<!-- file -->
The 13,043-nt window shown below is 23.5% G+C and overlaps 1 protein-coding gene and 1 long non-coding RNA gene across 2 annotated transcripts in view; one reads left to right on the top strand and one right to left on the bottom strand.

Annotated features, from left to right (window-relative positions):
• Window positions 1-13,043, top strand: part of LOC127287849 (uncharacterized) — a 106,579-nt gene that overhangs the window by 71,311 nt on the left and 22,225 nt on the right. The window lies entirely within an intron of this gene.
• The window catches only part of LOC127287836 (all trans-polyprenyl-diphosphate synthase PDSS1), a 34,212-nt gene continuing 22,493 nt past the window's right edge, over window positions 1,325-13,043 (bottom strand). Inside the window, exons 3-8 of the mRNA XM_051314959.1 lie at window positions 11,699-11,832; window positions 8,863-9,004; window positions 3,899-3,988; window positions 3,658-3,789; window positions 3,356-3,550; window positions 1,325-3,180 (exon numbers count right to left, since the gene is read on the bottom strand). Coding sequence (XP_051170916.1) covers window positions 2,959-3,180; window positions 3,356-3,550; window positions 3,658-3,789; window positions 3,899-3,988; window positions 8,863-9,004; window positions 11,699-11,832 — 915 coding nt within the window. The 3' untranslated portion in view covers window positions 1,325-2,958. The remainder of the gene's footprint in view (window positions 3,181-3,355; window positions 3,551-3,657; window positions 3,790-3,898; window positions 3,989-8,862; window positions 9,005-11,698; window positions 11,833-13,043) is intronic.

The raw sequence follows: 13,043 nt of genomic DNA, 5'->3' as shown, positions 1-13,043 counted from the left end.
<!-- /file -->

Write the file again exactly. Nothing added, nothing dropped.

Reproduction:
The 13,043-nt window shown below is 23.5% G+C and overlaps 1 protein-coding gene and 1 long non-coding RNA gene across 2 annotated transcripts in view; one reads left to right on the top strand and one right to left on the bottom strand.

Annotated features, from left to right (window-relative positions):
• Window positions 1-13,043, top strand: part of LOC127287849 (uncharacterized) — a 106,579-nt gene that overhangs the window by 71,311 nt on the left and 22,225 nt on the right. The window lies entirely within an intron of this gene.
• The window catches only part of LOC127287836 (all trans-polyprenyl-diphosphate synthase PDSS1), a 34,212-nt gene continuing 22,493 nt past the window's right edge, over window positions 1,325-13,043 (bottom strand). Inside the window, exons 3-8 of the mRNA XM_051314959.1 lie at window positions 11,699-11,832; window positions 8,863-9,004; window positions 3,899-3,988; window positions 3,658-3,789; window positions 3,356-3,550; window positions 1,325-3,180 (exon numbers count right to left, since the gene is read on the bottom strand). Coding sequence (XP_051170916.1) covers window positions 2,959-3,180; window positions 3,356-3,550; window positions 3,658-3,789; window positions 3,899-3,988; window positions 8,863-9,004; window positions 11,699-11,832 — 915 coding nt within the window. The 3' untranslated portion in view covers window positions 1,325-2,958. The remainder of the gene's footprint in view (window positions 3,181-3,355; window positions 3,551-3,657; window positions 3,790-3,898; window positions 3,989-8,862; window positions 9,005-11,698; window positions 11,833-13,043) is intronic.

The raw sequence follows: 13,043 nt of genomic DNA, 5'->3' as shown, positions 1-13,043 counted from the left end.